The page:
– The suggestion at the back of that question is that the Commonwealth Parliament cannot bc trusted because it is bound to misuse its powers. Does the honorable senator realize that this Parliament could, tomorrow, pass a measure prohibiting the export from Australia of a. solitary bale of wool?
– Of course it could.
– But it does not.
– Because it does not consist of a body of madmen.
– One Government prohibited the export of sheepskins..
– Yes, by proclamation; it was not this Government.
– Other governments may do so.
– That is the bogy There . may be another government, but the honorable senator cannot stave off that possibility.
– I admit that, but I do not want the Commonwealth to be granted more powers than it already possesses.
– I can assure honorable senators that the power to initiate these proposals will still lie with the States. The Commonwealth having no power over intra-state trade, cannot initiate marketing legislation.
– Will the AssistantMinister explain why, in his opinion, my amendment will weaken the position?
– I have not said that it will weaken it, hut it adds nothing to it. It cuts into the limited time allotted for the discussion of the two Constitution alteration ‘ bills. A call of the Senate has been fixed for the 2nd December, and another constitutional alteration has to be agreed to before the end of the present period of the session. If this proposal is amended and sent, . to the House of Representatives, it will be debated there, and when it is returned to the Senate it might be further amended. We do not know what delays will be caused. In these circumstances there is a great danger that this measure, concerning which there is a good deal of anxiety and need for haste, may be so delayed that it will be lost.
– Is it not the main objective of the Commonwealth to submit the proposal to the people in such a form that it will be approved?
– The amendment of the honorable senator will not help to achieve that purpose.
– It would bc much easier for Senator Payne to inform the electors of Tasmania that all that is proposed is to give to the dairy-farmers and the producers of dried fruits exactly the same protection as they were afforded between 1920 and the early part of 1986.
– That is what I wish to do.
– In Senator Payne’s amendment, the words “ at the request of the States concerned “ are used. What do those words mean?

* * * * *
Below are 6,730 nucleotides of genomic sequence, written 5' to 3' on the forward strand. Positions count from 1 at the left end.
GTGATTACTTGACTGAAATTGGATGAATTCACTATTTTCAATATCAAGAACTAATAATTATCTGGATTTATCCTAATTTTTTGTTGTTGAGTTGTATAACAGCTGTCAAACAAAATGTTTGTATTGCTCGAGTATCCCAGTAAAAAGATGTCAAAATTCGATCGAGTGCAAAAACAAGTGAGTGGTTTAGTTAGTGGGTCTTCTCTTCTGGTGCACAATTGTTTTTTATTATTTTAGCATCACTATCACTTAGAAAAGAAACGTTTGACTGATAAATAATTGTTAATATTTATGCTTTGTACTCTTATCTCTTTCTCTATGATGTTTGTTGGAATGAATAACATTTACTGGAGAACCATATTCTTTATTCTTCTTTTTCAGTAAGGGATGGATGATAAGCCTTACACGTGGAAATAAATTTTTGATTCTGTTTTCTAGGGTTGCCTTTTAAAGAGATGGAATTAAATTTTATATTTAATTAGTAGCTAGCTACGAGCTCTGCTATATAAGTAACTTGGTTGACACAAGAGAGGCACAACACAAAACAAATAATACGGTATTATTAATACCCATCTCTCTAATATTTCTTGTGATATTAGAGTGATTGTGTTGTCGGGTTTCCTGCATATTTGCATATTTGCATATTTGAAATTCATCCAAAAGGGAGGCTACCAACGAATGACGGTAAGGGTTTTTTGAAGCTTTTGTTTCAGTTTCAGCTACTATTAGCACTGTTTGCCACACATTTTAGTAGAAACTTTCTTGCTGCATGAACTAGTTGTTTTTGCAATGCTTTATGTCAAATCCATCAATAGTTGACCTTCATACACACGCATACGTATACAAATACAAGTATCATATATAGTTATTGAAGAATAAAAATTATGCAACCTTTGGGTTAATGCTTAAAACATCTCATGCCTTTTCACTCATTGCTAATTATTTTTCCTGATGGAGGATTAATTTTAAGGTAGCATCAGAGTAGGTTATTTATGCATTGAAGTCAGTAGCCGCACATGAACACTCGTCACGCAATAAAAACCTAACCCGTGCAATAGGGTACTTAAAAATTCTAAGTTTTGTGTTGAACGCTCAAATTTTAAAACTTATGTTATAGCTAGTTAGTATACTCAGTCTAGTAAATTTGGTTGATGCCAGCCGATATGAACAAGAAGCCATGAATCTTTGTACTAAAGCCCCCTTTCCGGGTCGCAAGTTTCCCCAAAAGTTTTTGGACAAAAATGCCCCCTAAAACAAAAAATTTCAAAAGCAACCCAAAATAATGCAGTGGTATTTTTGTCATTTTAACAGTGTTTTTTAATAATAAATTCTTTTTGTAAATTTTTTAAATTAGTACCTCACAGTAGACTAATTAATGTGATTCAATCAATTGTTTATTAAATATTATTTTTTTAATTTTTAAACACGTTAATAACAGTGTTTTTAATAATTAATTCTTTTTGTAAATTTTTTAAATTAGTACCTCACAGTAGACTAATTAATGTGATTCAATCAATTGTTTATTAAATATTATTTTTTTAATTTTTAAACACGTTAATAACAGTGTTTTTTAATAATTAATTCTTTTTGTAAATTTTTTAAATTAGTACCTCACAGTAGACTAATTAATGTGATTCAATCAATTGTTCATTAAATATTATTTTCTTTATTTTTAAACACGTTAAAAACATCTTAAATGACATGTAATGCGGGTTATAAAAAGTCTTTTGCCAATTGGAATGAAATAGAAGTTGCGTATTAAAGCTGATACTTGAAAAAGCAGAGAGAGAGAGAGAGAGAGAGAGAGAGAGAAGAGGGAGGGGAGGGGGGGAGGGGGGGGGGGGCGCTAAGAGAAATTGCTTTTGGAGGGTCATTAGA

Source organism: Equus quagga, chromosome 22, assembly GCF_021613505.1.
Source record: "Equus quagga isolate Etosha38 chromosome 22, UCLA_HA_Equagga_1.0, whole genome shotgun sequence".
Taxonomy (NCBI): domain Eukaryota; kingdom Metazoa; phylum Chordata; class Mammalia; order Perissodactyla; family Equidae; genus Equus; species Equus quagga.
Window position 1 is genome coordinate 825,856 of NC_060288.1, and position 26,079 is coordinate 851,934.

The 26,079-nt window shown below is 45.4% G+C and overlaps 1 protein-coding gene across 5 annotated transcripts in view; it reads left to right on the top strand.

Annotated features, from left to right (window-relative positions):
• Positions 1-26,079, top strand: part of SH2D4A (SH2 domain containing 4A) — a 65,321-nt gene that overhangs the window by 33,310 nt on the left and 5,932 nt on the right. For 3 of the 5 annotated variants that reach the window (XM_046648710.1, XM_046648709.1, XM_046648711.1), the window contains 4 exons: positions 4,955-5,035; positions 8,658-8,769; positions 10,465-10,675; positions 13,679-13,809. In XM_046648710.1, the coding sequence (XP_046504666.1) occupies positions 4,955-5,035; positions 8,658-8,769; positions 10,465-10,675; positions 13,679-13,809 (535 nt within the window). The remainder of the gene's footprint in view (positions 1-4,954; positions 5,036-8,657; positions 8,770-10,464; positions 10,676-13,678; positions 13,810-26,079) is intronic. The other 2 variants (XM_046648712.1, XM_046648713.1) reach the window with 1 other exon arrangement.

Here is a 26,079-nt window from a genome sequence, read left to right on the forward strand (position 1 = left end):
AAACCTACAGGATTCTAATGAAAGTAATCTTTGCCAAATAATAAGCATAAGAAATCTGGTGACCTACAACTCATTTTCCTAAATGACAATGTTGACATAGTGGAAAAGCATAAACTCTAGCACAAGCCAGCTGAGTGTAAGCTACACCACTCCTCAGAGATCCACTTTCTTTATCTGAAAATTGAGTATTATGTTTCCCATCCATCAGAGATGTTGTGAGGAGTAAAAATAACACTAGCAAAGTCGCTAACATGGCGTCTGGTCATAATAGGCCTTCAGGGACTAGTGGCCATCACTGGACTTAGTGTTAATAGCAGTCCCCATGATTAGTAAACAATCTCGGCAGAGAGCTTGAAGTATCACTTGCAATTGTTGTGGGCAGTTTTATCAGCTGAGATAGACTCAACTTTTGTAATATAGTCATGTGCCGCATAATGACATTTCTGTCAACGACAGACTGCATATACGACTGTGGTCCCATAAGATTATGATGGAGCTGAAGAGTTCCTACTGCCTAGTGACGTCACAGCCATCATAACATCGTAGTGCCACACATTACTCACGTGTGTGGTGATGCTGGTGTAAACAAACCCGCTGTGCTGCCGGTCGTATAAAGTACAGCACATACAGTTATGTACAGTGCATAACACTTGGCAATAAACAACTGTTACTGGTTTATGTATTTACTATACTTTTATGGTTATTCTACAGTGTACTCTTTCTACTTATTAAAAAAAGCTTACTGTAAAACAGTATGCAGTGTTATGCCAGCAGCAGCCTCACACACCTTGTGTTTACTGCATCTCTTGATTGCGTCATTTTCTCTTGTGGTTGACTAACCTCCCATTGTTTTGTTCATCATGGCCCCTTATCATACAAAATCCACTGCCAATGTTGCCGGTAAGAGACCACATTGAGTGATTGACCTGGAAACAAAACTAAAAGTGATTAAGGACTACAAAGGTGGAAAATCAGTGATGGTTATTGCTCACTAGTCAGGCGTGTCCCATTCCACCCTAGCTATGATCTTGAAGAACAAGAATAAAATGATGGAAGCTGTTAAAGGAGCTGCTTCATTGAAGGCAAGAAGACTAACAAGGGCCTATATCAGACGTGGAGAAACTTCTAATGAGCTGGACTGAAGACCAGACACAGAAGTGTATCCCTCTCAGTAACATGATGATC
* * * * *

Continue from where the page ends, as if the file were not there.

– The States concerned in the marketing of these products.
– It does not say so. A State which does not produce one ton of dried fruits may be concerned in what is being done over the border.
– The legislation covers only certain commodities.
– That is the first point that should receive attention should we desire to give effect to the proposal. “ At the request of the States concerned “ is a doubtful expression. How is the request of the States concerned to be evidenced? Is it to be by an act of Parliament, by resolution of both Houses, or by a request from the Executive?
– Section 51 of the Constitution provides how it shall be done. Matters may be referred by the States to the Commonwealth. How has it been done before?
– There has never been such a proposal.
– What does the honorable senator mean by the words “ at the request of the States concerned ? How is that request to be conveyed?
– How have requests been conveyed before?
– Does the honorable senator mean by a letter from one government to another?
– There has never been a position exactly similar to that which would arise if the words used by the honorable senator wereincluded.
– When the Commonwealth has legislated previously, it has been at the request of a State government.
– Yes; a request to pass certain legislation, and this Parliament has done so.
– That is the point.
– The honorable senator fishes to include in the Constitution something that is not there. No onehas suggested that there is anything actually wrong with the amendment, but when such words are embodied in the Constitution they have to be proof against the criticisms and opposition of those who may desire to test the validity of our action, as was done in the James case.
The amendment suggested by Senator Badman precedes in point of position that with which I have just dealt. It reads -
The provisions of the last preceding section shall not apply to laws withrespect to marketing of either raw or processed primary products being foodstuffs.
There is at the outset a contradiction of terms, because if a product is processed it is not a primary product.
– What of butter and flour ?